Climb to the Clouds

Sheila Holzworth

Editor’s Note: Sheila Holzworth ’85 passed away March 29 due to complications from cancer. The loss of this courageous, strong and good-humored woman is a loss to the entire Central community. Read more of her inspiring story below.


“Whenever it’s a sunny blue day and I’m gone—if I’m gone—and you look up, the biggest cloud will
be mine,” says Sheila Holzworth ’85. “Mine and all my friends’.”

Those are difficult words to say for a woman who has already been through so much in her life, but she says them with a smile—and a stubbornness that they’re not really going to come true, despite the doctors’ prognoses.

Sheila has always been rebellious—had an off-color sense of humor, a competitive edge. It’s what led her to ride horses through the deep waters of Beaver Creek when she was eight years old. It’s what made her hang her roommate’s lingerie out the window of the Alpha Delta Epsilon house at Central. It’s what gave Sheila the courage to climb Mount Rainier in Washington state as a blind 19-year-old college student. And it is giving her the energy to keep living life to the fullest right now—buying a new puppy, riding a jet ski, getting thrown off a horse and breaking seven ribs—even though she has been diagnosed with serious adenocarcinoma, a type of cancer.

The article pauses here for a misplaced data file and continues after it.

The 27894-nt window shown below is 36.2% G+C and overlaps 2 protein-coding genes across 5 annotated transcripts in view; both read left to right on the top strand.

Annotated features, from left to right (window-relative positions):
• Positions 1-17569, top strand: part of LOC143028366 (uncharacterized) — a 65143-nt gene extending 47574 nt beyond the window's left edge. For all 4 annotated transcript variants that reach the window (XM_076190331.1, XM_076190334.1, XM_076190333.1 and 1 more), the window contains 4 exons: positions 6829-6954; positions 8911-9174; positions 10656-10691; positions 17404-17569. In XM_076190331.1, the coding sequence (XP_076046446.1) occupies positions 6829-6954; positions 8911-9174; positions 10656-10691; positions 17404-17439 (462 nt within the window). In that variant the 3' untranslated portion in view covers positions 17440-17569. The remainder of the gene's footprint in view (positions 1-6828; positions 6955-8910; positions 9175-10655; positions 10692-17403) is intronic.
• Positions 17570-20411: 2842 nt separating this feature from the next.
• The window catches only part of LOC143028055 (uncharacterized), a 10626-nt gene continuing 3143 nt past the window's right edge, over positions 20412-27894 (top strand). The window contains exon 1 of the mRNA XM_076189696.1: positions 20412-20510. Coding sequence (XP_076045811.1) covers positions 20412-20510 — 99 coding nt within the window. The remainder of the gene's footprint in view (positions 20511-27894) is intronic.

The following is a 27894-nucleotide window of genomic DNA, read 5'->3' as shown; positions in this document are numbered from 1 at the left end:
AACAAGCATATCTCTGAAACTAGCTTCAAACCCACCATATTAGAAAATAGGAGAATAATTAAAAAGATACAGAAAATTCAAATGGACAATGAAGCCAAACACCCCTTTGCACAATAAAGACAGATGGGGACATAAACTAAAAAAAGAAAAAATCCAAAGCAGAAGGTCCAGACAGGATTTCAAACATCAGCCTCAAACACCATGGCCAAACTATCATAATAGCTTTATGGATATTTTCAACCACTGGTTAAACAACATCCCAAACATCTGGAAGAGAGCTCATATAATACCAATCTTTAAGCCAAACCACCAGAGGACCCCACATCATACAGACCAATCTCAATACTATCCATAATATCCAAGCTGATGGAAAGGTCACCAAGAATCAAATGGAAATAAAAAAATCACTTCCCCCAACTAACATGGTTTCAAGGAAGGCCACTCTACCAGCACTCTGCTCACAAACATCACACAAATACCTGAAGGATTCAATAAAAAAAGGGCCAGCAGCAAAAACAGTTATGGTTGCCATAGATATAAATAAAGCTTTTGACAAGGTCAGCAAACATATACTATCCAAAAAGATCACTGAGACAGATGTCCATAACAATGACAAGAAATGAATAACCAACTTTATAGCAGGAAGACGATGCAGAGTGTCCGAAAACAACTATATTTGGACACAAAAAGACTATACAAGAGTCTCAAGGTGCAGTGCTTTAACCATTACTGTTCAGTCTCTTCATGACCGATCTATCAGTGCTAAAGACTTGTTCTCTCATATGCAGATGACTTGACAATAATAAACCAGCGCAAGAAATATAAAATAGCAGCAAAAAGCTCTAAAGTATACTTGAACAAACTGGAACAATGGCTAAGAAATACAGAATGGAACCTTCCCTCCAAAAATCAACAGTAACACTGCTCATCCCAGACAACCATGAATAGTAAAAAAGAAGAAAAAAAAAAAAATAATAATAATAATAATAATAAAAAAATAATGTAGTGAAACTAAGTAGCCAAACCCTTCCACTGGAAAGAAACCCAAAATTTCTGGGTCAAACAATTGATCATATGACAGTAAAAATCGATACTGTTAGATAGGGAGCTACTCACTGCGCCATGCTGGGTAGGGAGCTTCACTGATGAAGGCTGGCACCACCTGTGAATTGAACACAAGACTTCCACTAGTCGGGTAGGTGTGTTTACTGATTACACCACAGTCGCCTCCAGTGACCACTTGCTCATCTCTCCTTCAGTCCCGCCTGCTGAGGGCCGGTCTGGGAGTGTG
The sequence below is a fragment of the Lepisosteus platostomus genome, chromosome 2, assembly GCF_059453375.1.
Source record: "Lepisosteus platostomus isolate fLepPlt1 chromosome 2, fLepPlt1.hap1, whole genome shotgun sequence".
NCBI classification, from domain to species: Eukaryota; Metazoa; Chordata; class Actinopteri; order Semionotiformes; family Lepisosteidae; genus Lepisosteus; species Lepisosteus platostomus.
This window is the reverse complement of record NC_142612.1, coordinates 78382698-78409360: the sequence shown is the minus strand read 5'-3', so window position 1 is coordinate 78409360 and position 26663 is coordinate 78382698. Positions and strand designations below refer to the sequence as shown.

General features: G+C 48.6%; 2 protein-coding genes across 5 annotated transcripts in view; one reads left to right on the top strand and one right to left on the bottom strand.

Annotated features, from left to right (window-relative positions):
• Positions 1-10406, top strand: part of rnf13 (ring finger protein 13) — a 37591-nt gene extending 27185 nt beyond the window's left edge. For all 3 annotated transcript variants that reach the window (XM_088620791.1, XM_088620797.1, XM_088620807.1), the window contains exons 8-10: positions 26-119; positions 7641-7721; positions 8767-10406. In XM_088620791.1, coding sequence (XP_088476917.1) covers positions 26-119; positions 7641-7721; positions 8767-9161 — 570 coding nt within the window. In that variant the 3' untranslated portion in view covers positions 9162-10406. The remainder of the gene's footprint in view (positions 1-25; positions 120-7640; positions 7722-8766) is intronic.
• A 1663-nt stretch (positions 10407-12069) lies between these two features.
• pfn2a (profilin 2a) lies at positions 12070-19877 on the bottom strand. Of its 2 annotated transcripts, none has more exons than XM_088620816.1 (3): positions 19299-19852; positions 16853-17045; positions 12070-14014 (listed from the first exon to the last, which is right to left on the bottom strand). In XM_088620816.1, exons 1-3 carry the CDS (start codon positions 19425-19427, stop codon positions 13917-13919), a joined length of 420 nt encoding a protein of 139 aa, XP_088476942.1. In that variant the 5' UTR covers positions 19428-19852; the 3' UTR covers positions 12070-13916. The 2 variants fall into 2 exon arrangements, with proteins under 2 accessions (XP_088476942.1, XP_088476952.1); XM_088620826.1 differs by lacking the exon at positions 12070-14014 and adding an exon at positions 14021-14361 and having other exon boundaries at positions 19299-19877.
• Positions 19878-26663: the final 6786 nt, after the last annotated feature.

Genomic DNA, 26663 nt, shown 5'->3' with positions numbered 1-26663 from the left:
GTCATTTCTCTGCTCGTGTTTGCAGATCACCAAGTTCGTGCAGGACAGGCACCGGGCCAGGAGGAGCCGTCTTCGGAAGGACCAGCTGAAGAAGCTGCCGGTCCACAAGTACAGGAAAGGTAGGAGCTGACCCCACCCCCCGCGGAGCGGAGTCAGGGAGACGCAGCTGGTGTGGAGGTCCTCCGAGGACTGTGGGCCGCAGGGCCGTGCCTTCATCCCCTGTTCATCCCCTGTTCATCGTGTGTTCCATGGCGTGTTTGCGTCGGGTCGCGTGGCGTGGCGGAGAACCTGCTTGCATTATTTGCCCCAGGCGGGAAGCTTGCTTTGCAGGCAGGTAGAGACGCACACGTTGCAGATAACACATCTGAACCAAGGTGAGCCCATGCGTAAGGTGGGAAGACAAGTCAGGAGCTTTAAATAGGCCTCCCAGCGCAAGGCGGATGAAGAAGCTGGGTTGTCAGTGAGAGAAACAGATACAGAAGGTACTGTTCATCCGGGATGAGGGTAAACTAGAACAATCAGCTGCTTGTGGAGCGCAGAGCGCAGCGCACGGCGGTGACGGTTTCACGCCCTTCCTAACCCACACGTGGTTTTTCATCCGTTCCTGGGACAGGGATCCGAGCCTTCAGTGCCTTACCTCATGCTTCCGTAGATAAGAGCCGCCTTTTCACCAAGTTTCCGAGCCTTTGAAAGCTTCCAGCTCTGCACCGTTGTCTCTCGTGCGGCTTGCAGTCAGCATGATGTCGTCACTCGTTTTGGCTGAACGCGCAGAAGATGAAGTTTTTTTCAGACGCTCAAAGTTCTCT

A Sighted World

Sheila grew up in northern Des Moines, right on the edge of the countryside, where her parents own 10 acres. She describes herself and her five siblings as “pretty wild,” running through the ravines and woods with their hunting dogs and horses.

But the household was disciplined, as well. When Sheila was blinded at age 10 in a freak accident caused by orthodontic equipment, she was expected to keep up with her chores—scooping out dog kennels and cooking dinner on Thursday nights. After spending several weeks in the hospital, she was so eager to get home that blindness didn’t even seem a burden.

“Kids are very resilient,” says Sheila. “I never remember this major bump in the road or this major tragedy. My parents had six kids; they couldn’t treat me different. My dad told me, ‘You live in a sighted world, sweetheart, so you need to act like it.’”